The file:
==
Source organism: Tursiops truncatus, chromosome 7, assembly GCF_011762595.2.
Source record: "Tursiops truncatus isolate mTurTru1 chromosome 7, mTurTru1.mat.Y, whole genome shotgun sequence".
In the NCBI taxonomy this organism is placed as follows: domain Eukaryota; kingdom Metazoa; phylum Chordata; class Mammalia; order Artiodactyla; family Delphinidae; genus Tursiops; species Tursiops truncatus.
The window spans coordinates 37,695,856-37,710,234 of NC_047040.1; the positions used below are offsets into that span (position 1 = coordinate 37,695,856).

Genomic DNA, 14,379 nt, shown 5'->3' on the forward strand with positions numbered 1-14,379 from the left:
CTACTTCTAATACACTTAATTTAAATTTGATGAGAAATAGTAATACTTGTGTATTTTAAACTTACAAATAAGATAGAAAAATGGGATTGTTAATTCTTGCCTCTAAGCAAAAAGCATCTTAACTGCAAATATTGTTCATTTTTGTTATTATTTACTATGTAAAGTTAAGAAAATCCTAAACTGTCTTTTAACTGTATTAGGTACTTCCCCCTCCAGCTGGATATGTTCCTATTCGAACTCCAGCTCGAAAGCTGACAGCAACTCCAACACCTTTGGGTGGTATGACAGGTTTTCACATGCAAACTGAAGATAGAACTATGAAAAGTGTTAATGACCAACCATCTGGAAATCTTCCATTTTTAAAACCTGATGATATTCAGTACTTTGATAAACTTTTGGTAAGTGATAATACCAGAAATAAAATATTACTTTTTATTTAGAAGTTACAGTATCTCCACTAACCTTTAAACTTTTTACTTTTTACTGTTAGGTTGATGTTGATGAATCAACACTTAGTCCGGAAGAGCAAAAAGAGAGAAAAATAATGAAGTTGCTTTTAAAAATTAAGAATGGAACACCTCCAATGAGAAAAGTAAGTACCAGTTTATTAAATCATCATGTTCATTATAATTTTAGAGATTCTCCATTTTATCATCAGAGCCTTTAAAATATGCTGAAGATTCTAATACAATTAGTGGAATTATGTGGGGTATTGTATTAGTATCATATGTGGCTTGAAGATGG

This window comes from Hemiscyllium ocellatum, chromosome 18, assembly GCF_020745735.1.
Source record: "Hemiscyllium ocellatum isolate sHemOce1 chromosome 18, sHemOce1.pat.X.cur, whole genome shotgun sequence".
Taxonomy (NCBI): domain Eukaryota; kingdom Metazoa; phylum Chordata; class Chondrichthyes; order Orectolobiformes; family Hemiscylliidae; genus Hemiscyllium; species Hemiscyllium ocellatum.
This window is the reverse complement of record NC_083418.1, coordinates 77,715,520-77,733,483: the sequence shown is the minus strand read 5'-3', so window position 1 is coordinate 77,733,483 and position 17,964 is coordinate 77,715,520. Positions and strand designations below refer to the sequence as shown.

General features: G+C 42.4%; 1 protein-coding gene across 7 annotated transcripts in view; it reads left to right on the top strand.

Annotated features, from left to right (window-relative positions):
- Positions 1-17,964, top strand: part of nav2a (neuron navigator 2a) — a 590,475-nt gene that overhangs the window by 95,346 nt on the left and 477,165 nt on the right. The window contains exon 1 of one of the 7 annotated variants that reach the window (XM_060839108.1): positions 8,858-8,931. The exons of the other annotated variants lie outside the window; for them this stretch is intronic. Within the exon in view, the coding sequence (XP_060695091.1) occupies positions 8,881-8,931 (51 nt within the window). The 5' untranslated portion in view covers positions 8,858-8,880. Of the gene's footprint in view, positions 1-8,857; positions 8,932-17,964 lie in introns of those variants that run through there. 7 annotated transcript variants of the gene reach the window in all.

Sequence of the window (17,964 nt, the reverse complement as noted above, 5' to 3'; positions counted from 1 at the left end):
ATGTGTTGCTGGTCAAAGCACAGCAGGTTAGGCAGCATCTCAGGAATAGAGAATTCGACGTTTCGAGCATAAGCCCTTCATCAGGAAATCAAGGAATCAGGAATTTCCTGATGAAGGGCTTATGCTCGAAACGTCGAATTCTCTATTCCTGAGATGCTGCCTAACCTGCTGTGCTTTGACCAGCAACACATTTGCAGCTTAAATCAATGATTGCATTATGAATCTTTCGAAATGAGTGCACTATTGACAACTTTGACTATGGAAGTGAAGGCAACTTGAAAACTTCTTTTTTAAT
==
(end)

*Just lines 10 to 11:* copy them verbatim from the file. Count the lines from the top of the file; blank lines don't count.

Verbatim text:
This window is the reverse complement of record NC_083418.1, coordinates 77,715,520-77,733,483: the sequence shown is the minus strand read 5'-3', so window position 1 is coordinate 77,733,483 and position 17,964 is coordinate 77,715,520. Positions and strand designations below refer to the sequence as shown.

General features: G+C 42.4%; 1 protein-coding gene across 7 annotated transcripts in view; it reads left to right on the top strand.